LT: There’s a lot in it, but I think a lot of it has to do with the really simple notion that you have to make peace with yourself before you can really be someone else’s partner. You have to be your own best friend, you know? And I think that that’s part of it. I think also, we as a family have experienced a lot of loss, a lot of people that have gone too soon and it made us, I think, acutely aware of how much we need each other, how important family is and how important it is to be really present. So, I think there’s some of that in the movie, too. The importance of family and the importance of not relying on a man to define you, really. I mean, that’s really boiled down fast but that’s kind of what the story’s about.
TM: Now, you’re also acting in this film. What can you tell me about your character Deb?
LT: She’s kind of flighty. Her husband has killed himself, actually, committed suicide and that’s put her in a terrible—she’s trying to survive in a way. She’s kind of a semi-famous yoga teacher. I wish I had the body of a semi-famous yoga teacher. I mean, we covered that up, but she now has a very much younger girlfriend, so she’s trying a whole different way to come out of the closet. I’m not entirely sure why Maddie wrote me this character. Maddie was thinking about what parts Zoey [Deutch] and I don’t usually get. That’s what she wrote for us, parts that people don’t usually give us. I thought this character was an interesting character to play. I had a great time. Melissa Bolona plays my girlfriend and she’s hilarious and wonderful!
TM: You’ve been acting for quite some time. How did you find the transition between the role of actor to the role of director? Did your experience in acting inform your decisions as a director?
LT: Yeah, and I have the unique experience of doing so many different things in the entertainment business. I was a ballet dancer; I was on Dancing with the Stars; I’ve been on Broadway singing; I’ve been on sitcoms and dramas and big features. So, I have a lot of experience and worked with probably 150 directors, so that gives me a really unique perspective on what works and what doesn’t as a director and it also gives me a really practical set of skills in terms of how to get through the day. Also just being a mother and multi-tasker, you know, it’s a unique set of skills. So, yes, I definitely used my acting skills and I also starred in so many things, and when you’re there every day, all day you really get to know how things work or don’t work on a set. If you kind of come in and you just do a scene and go back to your trailer, you don’t really see the day-to-day minutiae of how a set works, but when you’re sitting there all day, every day for 13 hours, you get a real perspective on everyone’s job and how important everyone’s job is, and so I had that experience here. It’s really nice to be able to use all that knowledge that I’ve gained.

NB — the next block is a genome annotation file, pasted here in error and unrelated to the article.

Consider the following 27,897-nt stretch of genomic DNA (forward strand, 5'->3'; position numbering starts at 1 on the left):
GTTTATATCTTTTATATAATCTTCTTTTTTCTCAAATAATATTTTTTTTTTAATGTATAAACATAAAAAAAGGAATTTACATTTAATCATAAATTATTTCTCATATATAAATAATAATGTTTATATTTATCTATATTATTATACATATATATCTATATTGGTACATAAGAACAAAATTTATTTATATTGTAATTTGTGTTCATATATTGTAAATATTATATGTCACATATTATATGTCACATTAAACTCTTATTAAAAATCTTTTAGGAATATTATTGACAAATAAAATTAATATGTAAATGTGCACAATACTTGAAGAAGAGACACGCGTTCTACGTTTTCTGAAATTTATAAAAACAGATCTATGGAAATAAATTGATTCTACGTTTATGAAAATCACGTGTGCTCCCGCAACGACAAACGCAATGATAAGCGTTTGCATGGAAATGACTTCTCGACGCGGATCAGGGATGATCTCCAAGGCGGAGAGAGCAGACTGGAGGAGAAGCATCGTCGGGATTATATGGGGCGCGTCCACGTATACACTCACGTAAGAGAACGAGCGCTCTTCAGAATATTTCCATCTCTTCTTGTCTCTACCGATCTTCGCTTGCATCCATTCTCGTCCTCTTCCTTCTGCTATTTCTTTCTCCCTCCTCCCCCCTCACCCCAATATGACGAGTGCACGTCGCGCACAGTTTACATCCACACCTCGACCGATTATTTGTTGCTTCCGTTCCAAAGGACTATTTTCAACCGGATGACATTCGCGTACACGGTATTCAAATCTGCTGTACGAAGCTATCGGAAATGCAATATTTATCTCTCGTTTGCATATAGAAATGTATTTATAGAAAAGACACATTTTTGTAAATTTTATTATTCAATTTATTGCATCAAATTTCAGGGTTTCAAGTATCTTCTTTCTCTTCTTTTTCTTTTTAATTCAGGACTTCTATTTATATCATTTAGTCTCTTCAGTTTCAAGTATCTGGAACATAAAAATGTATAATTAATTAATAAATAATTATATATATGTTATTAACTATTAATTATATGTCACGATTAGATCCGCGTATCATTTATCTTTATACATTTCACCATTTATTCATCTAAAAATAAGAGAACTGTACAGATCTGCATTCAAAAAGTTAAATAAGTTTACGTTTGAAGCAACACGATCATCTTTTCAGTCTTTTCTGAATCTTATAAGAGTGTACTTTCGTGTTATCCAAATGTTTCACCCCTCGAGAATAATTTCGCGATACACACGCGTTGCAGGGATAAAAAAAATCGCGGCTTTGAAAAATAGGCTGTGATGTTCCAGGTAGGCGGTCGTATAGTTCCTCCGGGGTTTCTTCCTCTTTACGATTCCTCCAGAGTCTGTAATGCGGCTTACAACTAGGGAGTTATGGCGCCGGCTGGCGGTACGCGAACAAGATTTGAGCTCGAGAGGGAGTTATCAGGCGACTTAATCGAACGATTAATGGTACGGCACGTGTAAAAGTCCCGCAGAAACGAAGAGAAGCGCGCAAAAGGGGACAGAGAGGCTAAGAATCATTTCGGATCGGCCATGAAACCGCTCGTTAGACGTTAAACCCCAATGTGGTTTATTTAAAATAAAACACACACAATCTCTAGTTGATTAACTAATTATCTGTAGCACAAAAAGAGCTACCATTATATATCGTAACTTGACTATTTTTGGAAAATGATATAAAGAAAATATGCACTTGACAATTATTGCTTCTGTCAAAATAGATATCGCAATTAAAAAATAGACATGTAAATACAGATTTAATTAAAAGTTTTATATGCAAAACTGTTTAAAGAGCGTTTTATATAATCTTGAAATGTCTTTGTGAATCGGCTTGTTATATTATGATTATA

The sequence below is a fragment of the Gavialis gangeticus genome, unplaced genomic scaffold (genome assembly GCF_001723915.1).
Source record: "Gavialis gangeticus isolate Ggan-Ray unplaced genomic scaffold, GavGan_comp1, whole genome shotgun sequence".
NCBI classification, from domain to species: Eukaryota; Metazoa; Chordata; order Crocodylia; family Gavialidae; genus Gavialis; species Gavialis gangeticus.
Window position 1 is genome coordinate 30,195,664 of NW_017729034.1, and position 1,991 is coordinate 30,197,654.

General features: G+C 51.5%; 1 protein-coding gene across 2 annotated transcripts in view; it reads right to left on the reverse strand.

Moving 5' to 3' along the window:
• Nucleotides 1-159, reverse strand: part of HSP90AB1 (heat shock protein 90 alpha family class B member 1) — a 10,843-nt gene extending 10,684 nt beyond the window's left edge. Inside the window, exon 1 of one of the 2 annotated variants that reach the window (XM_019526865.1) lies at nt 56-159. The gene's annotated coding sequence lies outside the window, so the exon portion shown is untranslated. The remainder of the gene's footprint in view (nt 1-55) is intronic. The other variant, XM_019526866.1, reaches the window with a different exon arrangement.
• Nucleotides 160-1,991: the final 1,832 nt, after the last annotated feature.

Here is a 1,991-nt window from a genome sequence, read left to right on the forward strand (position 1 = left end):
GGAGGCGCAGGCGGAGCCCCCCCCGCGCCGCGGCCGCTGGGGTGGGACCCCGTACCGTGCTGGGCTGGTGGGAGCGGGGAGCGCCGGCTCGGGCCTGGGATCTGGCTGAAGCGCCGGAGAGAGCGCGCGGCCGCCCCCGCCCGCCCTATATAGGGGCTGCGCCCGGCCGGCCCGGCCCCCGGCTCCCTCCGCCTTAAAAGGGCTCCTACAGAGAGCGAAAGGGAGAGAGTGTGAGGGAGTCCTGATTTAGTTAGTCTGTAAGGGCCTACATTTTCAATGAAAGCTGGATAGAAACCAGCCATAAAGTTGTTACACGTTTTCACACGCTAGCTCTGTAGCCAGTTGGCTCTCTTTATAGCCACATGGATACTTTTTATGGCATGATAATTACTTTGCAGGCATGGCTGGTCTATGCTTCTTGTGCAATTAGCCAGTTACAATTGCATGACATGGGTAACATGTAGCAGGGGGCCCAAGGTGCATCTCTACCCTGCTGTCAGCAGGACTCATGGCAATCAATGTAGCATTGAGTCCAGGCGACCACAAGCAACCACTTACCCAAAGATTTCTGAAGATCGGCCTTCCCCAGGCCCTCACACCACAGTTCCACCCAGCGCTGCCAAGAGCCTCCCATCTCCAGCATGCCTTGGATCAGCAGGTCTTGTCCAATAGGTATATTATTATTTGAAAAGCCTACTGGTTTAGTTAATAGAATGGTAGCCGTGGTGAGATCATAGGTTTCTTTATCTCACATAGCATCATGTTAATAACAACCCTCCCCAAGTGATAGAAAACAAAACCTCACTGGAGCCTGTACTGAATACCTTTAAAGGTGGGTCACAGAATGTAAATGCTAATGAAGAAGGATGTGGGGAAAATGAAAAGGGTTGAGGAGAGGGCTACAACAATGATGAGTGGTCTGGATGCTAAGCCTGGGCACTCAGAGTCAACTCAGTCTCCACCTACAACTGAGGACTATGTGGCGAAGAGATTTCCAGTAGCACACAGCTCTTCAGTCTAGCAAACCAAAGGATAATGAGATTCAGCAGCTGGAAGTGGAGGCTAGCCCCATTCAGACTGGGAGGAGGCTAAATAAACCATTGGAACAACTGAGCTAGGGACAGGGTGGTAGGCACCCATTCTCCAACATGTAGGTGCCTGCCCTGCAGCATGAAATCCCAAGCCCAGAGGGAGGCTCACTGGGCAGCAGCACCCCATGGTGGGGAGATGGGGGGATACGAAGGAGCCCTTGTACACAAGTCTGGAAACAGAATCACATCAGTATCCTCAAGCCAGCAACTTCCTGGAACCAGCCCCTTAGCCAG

TM: Do you draw any inspiration from particular directors?
LT: Yeah, I do. I’m always thinking about—the most famous director I’ve ever worked with was Robert Zemeckis. We did Back to the Future and I’m always thinking about him because he has such discipline as a storyteller and is so intent on filling the frame with information and not wasting a shot. And I really tried to do that with my movie. I shot it really beautifully, classically and I don’t know how my DP Bryan Koss did it with the money, but we shot it, really, like a great old Woody Allen movie. The framing’s really beautiful; it’s very traditionally untraditional. I kind of thought that that was daring because most Indie movies are made kind of more shaky, and kind of like handheld and with realistic feeling—which is awesome and I can’t wait to shoot a movie like that—but I wanted a movie that was classic-looking and I achieved that. We achieved that somehow, and I’m proud of it. So, I guess I draw my inspiration, at least for this movie, from some of the great movies from the late 70’s and early 80’s. The way they were shot, the colors, the framing.
TM: When and where can audiences see The Year of Spectacular Men?
LT: We are in the Official Selection of the Los Angeles Film Festival and we’ll have our big premiere with all our incredible actors on June 16th.
For more information about The Year of Spectacular Men or to purchase tickets to the premiere, please visit lafilmfestival.com. To learn about more Lea and her current projects, be sure to follow her on Twitter at @LeaKThompson.
Tara Martinez is a New York-based writer with a passion for pop culture and a penchant for analysis. She frequently covers film, television, and representations of women in the media.